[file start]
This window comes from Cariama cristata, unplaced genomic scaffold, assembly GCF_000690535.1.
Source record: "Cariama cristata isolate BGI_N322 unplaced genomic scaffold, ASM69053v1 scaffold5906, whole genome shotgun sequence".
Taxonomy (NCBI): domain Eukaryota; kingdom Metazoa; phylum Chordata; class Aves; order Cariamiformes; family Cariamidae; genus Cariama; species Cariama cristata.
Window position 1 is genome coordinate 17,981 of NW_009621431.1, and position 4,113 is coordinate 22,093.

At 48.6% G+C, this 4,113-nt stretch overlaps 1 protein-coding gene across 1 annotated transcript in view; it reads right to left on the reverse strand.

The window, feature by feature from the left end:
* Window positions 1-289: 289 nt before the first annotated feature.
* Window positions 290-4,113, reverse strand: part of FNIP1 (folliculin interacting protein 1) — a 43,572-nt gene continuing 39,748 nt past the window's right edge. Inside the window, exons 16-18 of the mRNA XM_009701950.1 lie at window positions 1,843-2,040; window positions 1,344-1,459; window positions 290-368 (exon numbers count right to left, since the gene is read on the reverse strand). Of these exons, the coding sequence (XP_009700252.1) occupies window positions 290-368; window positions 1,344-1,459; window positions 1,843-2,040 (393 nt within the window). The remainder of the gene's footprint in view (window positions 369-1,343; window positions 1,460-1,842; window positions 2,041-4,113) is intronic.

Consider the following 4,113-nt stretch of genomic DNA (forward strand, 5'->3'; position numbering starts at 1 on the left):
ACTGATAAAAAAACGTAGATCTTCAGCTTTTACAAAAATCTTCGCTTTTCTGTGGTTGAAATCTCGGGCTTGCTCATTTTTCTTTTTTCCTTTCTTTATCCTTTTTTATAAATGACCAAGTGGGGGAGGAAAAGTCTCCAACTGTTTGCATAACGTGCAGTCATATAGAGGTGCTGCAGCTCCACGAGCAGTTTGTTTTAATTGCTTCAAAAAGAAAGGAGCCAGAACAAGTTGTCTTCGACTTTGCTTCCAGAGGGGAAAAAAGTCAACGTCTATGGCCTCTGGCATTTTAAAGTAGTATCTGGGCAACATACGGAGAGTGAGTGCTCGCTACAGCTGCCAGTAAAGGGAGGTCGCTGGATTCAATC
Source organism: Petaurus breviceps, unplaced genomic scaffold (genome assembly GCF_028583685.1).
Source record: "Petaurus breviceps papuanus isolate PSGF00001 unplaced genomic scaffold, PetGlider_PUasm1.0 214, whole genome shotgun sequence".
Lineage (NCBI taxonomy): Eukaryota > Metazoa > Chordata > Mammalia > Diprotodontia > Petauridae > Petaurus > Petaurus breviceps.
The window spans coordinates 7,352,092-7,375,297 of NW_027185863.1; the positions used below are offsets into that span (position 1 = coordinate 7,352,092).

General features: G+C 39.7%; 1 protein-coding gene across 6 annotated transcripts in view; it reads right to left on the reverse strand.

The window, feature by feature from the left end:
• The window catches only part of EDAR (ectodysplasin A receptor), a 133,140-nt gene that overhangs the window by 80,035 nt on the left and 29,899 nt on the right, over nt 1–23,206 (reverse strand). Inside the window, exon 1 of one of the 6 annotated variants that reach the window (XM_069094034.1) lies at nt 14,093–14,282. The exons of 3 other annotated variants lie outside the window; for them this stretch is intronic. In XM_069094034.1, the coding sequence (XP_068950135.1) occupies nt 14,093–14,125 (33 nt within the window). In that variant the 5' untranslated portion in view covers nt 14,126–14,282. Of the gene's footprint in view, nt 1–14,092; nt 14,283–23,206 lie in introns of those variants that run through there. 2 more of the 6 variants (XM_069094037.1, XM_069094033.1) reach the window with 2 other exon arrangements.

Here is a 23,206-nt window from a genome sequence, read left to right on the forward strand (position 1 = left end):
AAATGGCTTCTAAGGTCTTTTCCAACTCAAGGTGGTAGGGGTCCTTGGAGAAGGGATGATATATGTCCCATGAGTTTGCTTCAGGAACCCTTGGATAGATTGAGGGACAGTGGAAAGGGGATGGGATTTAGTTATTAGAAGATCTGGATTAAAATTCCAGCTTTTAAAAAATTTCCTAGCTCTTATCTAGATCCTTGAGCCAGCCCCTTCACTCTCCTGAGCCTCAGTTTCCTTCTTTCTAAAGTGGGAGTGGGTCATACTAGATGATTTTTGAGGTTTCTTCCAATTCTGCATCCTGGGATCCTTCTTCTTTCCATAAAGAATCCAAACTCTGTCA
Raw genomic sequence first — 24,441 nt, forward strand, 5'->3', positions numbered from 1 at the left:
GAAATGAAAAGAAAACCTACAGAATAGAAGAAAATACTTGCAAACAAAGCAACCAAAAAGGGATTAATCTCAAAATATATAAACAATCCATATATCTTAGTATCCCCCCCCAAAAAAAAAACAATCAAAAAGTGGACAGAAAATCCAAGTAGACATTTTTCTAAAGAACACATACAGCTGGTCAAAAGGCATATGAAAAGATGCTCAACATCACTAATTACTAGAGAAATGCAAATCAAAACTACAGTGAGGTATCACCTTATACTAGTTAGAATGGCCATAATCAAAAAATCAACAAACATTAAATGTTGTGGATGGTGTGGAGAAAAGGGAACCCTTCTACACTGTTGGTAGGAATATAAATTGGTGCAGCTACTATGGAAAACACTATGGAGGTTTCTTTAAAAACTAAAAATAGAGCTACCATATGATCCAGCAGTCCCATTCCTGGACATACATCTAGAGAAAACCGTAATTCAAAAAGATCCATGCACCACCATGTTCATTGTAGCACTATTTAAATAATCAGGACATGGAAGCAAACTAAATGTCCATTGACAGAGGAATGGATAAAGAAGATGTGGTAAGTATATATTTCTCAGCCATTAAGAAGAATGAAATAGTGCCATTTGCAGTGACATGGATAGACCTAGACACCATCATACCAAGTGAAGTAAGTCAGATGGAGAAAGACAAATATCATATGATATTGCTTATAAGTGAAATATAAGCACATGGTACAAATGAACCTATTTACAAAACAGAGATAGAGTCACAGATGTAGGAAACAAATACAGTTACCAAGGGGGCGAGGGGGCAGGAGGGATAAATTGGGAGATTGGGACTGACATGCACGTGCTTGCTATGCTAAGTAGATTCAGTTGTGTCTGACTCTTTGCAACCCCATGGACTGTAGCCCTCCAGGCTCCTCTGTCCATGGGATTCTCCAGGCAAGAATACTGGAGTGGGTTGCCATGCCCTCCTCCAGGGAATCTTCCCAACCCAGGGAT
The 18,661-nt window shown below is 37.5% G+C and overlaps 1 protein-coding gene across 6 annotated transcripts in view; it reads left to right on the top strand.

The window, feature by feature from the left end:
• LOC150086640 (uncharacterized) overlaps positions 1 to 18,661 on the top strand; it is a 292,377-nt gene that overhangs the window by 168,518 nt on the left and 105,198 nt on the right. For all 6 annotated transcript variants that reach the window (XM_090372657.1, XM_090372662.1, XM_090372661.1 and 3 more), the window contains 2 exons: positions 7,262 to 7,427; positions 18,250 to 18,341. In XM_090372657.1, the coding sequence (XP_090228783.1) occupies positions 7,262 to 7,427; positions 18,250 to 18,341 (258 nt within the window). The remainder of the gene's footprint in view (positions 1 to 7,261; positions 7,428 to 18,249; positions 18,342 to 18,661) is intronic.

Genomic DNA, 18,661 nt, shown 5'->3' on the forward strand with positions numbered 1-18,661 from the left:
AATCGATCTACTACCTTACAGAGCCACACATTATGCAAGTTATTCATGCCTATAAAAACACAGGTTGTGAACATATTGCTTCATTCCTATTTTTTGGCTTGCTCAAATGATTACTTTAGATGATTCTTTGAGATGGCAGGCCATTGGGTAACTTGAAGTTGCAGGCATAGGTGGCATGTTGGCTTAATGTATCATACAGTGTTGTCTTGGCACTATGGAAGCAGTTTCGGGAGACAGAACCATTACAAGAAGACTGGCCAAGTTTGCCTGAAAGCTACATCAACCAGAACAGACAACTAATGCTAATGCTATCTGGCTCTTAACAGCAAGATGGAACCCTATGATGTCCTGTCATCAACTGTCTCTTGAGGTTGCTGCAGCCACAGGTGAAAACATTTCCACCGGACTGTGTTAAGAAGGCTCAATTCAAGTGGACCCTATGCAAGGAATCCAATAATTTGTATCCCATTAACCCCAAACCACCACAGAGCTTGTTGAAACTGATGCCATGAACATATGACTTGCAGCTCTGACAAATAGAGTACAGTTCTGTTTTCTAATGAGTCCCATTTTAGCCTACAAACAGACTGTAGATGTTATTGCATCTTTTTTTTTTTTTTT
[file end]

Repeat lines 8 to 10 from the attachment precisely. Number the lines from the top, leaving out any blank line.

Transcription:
* Window positions 290-4,113, reverse strand: part of FNIP1 (folliculin interacting protein 1) — a 43,572-nt gene continuing 39,748 nt past the window's right edge. Inside the window, exons 16-18 of the mRNA XM_009701950.1 lie at window positions 1,843-2,040; window positions 1,344-1,459; window positions 290-368 (exon numbers count right to left, since the gene is read on the reverse strand). Of these exons, the coding sequence (XP_009700252.1) occupies window positions 290-368; window positions 1,344-1,459; window positions 1,843-2,040 (393 nt within the window). The remainder of the gene's footprint in view (window positions 369-1,343; window positions 1,460-1,842; window positions 2,041-4,113) is intronic.

Consider the following 4,113-nt stretch of genomic DNA (forward strand, 5'->3'; position numbering starts at 1 on the left):
ACTGATAAAAAAACGTAGATCTTCAGCTTTTACAAAAATCTTCGCTTTTCTGTGGTTGAAATCTCGGGCTTGCTCATTTTTCTTTTTTCCTTTCTTTATCCTTTTTTATAAATGACCAAGTGGGGGAGGAAAAGTCTCCAACTGTTTGCATAACGTGCAGTCATATAGAGGTGCTGCAGCTCCACGAGCAGTTTGTTTTAATTGCTTCAAAAAGAAAGGAGCCAGAACAAGTTGTCTTCGACTTTGCTTCCAGAGGGGAAAAAAGTCAACGTCTATGGCCTCTGGCATTTTAAAGTAGTATCTGGGCAACATACGGAGAGTGAGTGCTCGCTACAGCTGCCAGTAAAGGGAGGTCGCTGGATTCAATC